ATLANTA Tens of thousands of basketball fans at two arenas were perfectly safe, officials insisted Saturday, even though the crowds apparently weren't warned about an approaching tornado one that would ravage skyscrapers and injure dozens.
About 18,000 people were watching the Southeastern Conference men's tournament Friday night at the Georgia Dome when its fabric roof began rippling, the catwalks above the court started swaying and chunks of insulation rained onto the players.
The National Weather Service issued a tornado warning about eight minutes before the twister hit, but it wasn't clear when or if that alert was passed on to fans, said Katy Pando, a dome spokeswoman. Fans claimed they never heard or saw one.
Another 16,000 fans watching an NBA game at Philips Arena, in the same complex as the dome, weren't told of the weather, either. The arena apparently sustained little damage, Atlanta Hawks spokesman Arthur Triche said.
The tornado, with wind up to 130 mph, cut a six-mile path through downtown Atlanta, smashing hundreds of windows in and around the CNN Center, blowing furniture and luggage out of hotel rooms and crumbling part of an apartment building. At least 27 people were hurt, though no injuries was believed to be life-threatening, and no injuries were reported at the arenas.
"I thought it was a tornado or a terrorist attack," said Mississippi State guard Ben Hansbrough, whose team beat Alabama 69-67 after an hourlong delay under a roof with at least two visible tears.
"Ironically, the guy behind me got a phone call saying there was a tornado warning," fan Lisa Lynn said. "And in two seconds, we heard the noise and things started to shake. It was creepy."
Elsewhere in Georgia on Saturday, storms killed one person in Polk County and another in Floyd County, both near the Alabama line, emergency management officials said. Storms in South Carolina and Alabama left thousands without electricity.
Crews hauled broken glass and furniture out of streets in downtown Atlanta, where all events scheduled for Saturday were canceled, including the St. Patrick's Day parade.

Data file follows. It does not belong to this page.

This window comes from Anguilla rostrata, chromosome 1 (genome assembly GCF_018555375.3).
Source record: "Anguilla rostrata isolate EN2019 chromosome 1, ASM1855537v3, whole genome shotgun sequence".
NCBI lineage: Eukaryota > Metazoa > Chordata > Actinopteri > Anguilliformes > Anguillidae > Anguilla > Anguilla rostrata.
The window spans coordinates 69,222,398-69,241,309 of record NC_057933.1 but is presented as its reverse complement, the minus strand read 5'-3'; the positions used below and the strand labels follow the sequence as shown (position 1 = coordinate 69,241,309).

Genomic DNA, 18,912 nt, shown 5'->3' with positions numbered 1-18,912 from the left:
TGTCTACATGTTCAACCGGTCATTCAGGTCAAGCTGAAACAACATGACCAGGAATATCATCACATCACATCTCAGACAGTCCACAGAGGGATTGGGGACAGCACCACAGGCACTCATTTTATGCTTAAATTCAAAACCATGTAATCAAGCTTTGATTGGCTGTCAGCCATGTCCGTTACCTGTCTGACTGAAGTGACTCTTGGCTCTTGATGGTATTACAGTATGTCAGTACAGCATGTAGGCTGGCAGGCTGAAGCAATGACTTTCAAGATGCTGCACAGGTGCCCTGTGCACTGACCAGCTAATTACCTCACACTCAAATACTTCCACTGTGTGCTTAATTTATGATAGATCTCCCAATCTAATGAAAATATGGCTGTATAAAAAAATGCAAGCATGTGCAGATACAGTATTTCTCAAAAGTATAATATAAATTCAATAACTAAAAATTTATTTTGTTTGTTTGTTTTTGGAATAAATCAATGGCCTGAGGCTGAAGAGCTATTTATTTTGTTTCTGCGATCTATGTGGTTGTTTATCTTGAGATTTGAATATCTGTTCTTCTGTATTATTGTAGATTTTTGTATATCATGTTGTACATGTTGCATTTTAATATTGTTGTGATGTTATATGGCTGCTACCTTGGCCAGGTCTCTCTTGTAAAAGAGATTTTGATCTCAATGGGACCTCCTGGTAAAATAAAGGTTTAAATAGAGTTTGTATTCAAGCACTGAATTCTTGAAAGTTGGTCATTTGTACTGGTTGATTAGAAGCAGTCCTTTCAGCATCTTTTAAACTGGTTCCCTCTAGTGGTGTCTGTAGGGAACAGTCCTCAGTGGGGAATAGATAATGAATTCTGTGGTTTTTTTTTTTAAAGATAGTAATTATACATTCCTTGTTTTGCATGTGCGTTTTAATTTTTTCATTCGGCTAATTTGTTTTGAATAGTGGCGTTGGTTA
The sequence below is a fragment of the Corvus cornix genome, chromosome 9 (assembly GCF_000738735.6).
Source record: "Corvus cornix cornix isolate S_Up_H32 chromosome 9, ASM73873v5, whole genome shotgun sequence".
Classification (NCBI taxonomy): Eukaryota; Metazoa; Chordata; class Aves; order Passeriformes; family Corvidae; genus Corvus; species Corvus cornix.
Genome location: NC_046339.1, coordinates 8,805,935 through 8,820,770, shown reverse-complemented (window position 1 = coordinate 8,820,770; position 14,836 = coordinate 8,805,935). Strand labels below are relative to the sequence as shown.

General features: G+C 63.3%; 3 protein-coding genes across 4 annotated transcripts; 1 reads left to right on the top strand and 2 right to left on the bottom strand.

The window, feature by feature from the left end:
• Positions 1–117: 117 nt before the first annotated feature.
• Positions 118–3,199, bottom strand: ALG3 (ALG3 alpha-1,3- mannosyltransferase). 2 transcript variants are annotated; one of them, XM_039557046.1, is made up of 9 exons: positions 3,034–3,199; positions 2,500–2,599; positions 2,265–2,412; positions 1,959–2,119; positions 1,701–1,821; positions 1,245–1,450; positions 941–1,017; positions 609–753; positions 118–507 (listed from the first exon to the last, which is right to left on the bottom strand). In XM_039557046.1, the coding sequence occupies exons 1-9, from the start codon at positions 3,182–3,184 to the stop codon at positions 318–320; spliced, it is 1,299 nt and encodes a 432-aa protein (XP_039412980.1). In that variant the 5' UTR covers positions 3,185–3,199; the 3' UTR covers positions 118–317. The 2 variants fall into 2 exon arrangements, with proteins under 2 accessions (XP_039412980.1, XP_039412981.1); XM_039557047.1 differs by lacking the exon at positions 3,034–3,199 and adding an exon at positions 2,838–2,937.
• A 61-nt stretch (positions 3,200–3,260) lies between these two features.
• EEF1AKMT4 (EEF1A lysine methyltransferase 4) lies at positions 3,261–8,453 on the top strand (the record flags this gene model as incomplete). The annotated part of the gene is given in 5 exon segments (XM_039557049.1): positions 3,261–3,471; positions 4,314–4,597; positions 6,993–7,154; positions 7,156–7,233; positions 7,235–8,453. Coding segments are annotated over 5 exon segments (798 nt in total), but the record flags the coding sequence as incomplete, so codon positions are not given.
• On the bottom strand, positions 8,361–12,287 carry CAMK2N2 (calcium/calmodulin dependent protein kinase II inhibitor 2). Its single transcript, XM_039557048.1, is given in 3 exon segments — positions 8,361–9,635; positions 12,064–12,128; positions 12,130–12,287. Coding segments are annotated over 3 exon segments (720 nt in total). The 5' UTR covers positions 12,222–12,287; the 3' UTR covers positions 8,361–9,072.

Local and state officials were reluctant to weigh in on whether public venues and businesses are responsible for alerting patrons of imminent weather danger. Georgia Insurance and Safety Fire Commissioner John Oxendine said his office would look into whether people at the Georgia Dome got a timely tornado warning, though he considered the question premature.
Several calls to Philips Arena on Saturday were not immediately returned.
"There wasn't much time to tell anybody anything" before the storm hit, said Catherine Woodling, a spokeswoman for Mayor Shirley Franklin.
A warning from the weather service gave residents in nearby neighborhoods about eight minutes to seek cover. Guests at the Omni Hotel were quickly ushered into hallways, away from glass and flying furniture, and the only injuries were "some cuts and scrapes and no major issues as far as we know," hotel spokesman Mike Sullivan said.
"It was crazy. There was a lot of windows breaking and stuff falling," said Terrence Evans, a valet who was about to park a car at the hotel when the twister hit.
The 1,000-room hotel was fully booked, though many guests were out at the arenas when the storm hit.
More thunderstorms passed through the Atlanta area Saturday, but the city's downtown appeared to have been spared any more substantial damage.
Oxendine estimated damage from Friday night's storm at $150 million to $200 million, most of it at the Georgia World Congress Center, a state convention facility near the CNN Center and the Georgia Dome.
CNN said its headquarters building suffered ceiling damage that allowed water to pour into the atrium, and windows were shattered in the CNN.com newsroom and the company's library.
A loft apartment building had severe damage to one corner and appeared to have major roof damage. Property manager Darlys Walker said there was one minor injury. A vacant building also collapsed, with no apparent injuries, Fire Capt. Bill May said.
Grady Memorial Hospital, the city's large public hospital where many of the injured were taken, had broken windows but was operating as usual.
Melody and Brad Sorrells were home in their living room with their two children when the storm hit, and the huge pine in their front yard crash into their east Atlanta house.
"I saw it falling and we ran into the back bedrooms in the closet," Melody Sorrels said. "I feel sick."
The tornado was the first on record in downtown Atlanta, said Vaughn Smith, another weather service meteorologist. The last tornado to strike inside the city was in 1975, and it hit the governor's mansion north of downtown, he said.